The Selected Quirks of Madjag

The Madjag Chronicles were compiled as memoirs and mental snapshots of my experiences during the 1978-1982 guerrilla growing years in Madjag Canyon and beyond. Importing weed from Mexico, lining up connections with the Colombians, and living for months in Jamaica to set up a 1/2 ton Ganja flight were some of my subsequent adventures. In recent years I have been a medical marijuana grower, a pollen chucker, and an Admin/Moderator for several online cannabis forums.

Dodge The Bullet

As a bit of cultural explanation for those of you from other countries, the saying, “I dodged a bullet”,  refers to remarkably cheating pain or avoiding death at a given moment. It’s a confirmation of both extraordinary luck received and bad fate denied. There is no real bullet out there with your name on it. The actual name on that ever-present bullet is “habit”. The antidote is “change”.

I can resist anything but temptation.

– Oscar Wilde

In 1985 Jamaica I was frequently traveling across the island on two-lane, paved roads. The Jamaican hill folk call paved roads a “tire” road in contrast to the dirt roads without pavement. My work involved getting a 500 kilo Ganja shipment together and making sure it made it to American soil. Hundreds of details required attention and my job was to attend to all of them. Sometimes, often in fact, this meant trusting less than stellar associates on the ground. The pilots flying the load needed to be professional for sure, but the many steps involved with lining up 500 kilos from a number of individual growers, transporting it from remote Westmoreland Parish hills to Mo Bay, packaging it securely for a small plane pickup and delivery, and bribing the MoBay men at the international airport all meant exposure to dangers from third parties. I certainly wasn’t going to meet the tower employees but I knew someone who knew them well-enough to get that aspect nailed down. Or so I thought….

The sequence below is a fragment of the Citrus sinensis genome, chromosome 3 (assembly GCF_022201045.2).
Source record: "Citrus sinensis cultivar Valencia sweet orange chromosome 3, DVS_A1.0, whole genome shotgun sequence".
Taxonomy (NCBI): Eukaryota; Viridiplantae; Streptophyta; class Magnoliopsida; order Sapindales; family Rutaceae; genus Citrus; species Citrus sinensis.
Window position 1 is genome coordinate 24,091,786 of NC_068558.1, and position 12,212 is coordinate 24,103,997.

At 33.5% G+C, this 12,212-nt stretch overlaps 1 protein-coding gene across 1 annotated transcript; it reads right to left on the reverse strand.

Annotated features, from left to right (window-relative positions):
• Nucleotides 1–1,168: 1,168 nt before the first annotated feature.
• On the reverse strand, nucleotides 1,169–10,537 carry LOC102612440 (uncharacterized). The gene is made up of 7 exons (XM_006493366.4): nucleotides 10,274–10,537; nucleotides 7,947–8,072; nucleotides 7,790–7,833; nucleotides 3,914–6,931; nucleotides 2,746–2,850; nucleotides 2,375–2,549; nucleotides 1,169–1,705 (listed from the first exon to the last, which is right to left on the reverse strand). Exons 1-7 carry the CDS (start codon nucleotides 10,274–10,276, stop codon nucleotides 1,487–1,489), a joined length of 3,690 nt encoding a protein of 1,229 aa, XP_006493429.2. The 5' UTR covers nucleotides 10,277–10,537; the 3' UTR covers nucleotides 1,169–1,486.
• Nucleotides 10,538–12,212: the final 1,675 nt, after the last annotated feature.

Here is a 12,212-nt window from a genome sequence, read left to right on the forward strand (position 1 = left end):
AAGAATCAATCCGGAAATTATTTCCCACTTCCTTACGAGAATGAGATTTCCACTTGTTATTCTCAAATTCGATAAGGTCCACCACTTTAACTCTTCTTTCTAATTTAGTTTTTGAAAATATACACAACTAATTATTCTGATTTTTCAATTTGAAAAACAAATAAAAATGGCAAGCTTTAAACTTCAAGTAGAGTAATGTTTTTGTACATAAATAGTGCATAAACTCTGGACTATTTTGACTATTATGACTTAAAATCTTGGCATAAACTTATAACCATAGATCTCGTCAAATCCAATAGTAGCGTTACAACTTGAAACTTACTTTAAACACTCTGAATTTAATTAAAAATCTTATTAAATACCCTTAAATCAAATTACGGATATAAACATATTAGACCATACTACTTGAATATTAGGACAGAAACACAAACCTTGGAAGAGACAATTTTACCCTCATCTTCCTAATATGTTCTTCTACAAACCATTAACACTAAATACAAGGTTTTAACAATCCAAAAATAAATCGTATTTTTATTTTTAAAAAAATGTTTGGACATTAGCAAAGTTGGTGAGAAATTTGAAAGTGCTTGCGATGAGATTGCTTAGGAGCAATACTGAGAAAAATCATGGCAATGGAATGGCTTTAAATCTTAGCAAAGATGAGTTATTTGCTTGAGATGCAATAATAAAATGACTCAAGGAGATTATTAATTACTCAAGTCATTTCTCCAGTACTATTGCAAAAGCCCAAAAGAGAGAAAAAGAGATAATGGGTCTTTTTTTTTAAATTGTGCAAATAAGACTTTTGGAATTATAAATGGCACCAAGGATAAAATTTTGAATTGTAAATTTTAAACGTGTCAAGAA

Everything costs more than planned. One grower who I knew personally was driving 300 lbs. of Ganja down from the mountains and hit a roadblock not far from the coast. He ended up in jail in Lucea with his car and weed confiscated. After an uncomfortable night in jail the chief of police came to my friend and asked him if he had any money stashed. My friend said yes and was allowed to call his wife in order to get some dough to the officials and secure his release. The chief would probably get half and the sergeant and his officers would split the rest.